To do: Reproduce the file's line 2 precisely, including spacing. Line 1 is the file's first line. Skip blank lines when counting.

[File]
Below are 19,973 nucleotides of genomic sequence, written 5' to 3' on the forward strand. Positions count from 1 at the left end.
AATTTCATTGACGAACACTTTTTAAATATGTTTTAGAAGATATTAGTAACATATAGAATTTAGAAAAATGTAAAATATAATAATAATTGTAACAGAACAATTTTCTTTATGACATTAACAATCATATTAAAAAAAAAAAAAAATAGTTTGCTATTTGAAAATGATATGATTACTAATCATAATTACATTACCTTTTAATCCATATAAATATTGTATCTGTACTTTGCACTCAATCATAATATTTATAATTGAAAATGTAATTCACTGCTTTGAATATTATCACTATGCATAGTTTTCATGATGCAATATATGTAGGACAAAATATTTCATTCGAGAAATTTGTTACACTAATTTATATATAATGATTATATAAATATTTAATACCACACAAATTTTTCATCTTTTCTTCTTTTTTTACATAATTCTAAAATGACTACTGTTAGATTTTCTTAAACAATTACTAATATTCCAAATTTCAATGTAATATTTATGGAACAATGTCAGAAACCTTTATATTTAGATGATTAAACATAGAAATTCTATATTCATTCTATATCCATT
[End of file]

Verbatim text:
AATTTCATTGACGAACACTTTTTAAATATGTTTTAGAAGATATTAGTAACATATAGAATTTAGAAAAATGTAAAATATAATAATAATTGTAACAGAACAATTTTCTTTATGACATTAACAATCATATTAAAAAAAAAAAAAAATAGTTTGCTATTTGAAAATGATATGATTACTAATCATAATTACATTACCTTTTAATCCATATAAATATTGTATCTGTACTTTGCACTCAATCATAATATTTATAATTGAAAATGTAATTCACTGCTTTGAATATTATCACTATGCATAGTTTTCATGATGCAATATATGTAGGACAAAATATTTCATTCGAGAAATTTGTTACACTAATTTATATATAATGATTATATAAATATTTAATACCACACAAATTTTTCATCTTTTCTTCTTTTTTTACATAATTCTAAAATGACTACTGTTAGATTTTCTTAAACAATTACTAATATTCCAAATTTCAATGTAATATTTATGGAACAATGTCAGAAACCTTTATATTTAGATGATTAAACATAGAAATTCTATATTCATTCTATATCCATT